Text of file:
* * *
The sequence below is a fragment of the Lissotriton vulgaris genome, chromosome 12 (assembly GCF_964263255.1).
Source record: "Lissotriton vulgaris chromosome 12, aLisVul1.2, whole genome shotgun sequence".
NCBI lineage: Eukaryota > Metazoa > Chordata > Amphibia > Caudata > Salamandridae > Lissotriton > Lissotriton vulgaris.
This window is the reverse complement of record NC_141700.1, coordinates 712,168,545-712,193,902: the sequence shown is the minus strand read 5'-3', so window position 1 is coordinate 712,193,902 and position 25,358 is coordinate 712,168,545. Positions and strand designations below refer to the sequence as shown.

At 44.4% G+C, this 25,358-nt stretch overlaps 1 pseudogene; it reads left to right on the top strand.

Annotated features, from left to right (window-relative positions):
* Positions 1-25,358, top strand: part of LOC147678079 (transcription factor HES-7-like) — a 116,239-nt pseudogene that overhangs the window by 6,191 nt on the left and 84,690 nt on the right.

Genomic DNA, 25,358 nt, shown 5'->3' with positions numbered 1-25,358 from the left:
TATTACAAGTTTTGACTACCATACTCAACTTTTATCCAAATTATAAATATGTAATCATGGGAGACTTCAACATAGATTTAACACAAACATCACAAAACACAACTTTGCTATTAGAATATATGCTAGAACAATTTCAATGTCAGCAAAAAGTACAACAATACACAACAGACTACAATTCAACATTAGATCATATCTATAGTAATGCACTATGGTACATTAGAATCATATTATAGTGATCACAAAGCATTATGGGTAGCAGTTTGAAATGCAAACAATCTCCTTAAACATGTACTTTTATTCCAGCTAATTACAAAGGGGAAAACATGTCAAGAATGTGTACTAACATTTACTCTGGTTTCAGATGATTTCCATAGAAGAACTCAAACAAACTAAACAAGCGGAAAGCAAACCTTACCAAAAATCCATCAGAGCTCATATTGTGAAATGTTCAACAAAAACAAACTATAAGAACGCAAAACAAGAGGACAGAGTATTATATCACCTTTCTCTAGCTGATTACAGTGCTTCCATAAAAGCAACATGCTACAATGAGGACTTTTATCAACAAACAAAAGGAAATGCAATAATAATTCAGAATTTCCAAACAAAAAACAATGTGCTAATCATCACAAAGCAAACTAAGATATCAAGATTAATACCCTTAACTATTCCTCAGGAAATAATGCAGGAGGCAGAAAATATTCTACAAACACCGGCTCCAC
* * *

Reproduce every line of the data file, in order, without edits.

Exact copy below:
The sequence below is a fragment of the Lissotriton vulgaris genome, chromosome 12 (assembly GCF_964263255.1).
Source record: "Lissotriton vulgaris chromosome 12, aLisVul1.2, whole genome shotgun sequence".
NCBI lineage: Eukaryota > Metazoa > Chordata > Amphibia > Caudata > Salamandridae > Lissotriton > Lissotriton vulgaris.
This window is the reverse complement of record NC_141700.1, coordinates 712,168,545-712,193,902: the sequence shown is the minus strand read 5'-3', so window position 1 is coordinate 712,193,902 and position 25,358 is coordinate 712,168,545. Positions and strand designations below refer to the sequence as shown.

At 44.4% G+C, this 25,358-nt stretch overlaps 1 pseudogene; it reads left to right on the top strand.

Annotated features, from left to right (window-relative positions):
* Positions 1-25,358, top strand: part of LOC147678079 (transcription factor HES-7-like) — a 116,239-nt pseudogene that overhangs the window by 6,191 nt on the left and 84,690 nt on the right.

Genomic DNA, 25,358 nt, shown 5'->3' with positions numbered 1-25,358 from the left:
TATTACAAGTTTTGACTACCATACTCAACTTTTATCCAAATTATAAATATGTAATCATGGGAGACTTCAACATAGATTTAACACAAACATCACAAAACACAACTTTGCTATTAGAATATATGCTAGAACAATTTCAATGTCAGCAAAAAGTACAACAATACACAACAGACTACAATTCAACATTAGATCATATCTATAGTAATGCACTATGGTACATTAGAATCATATTATAGTGATCACAAAGCATTATGGGTAGCAGTTTGAAATGCAAACAATCTCCTTAAACATGTACTTTTATTCCAGCTAATTACAAAGGGGAAAACATGTCAAGAATGTGTACTAACATTTACTCTGGTTTCAGATGATTTCCATAGAAGAACTCAAACAAACTAAACAAGCGGAAAGCAAACCTTACCAAAAATCCATCAGAGCTCATATTGTGAAATGTTCAACAAAAACAAACTATAAGAACGCAAAACAAGAGGACAGAGTATTATATCACCTTTCTCTAGCTGATTACAGTGCTTCCATAAAAGCAACATGCTACAATGAGGACTTTTATCAACAAACAAAAGGAAATGCAATAATAATTCAGAATTTCCAAACAAAAAACAATGTGCTAATCATCACAAAGCAAACTAAGATATCAAGATTAATACCCTTAACTATTCCTCAGGAAATAATGCAGGAGGCAGAAAATATTCTACAAACACCGGCTCCAC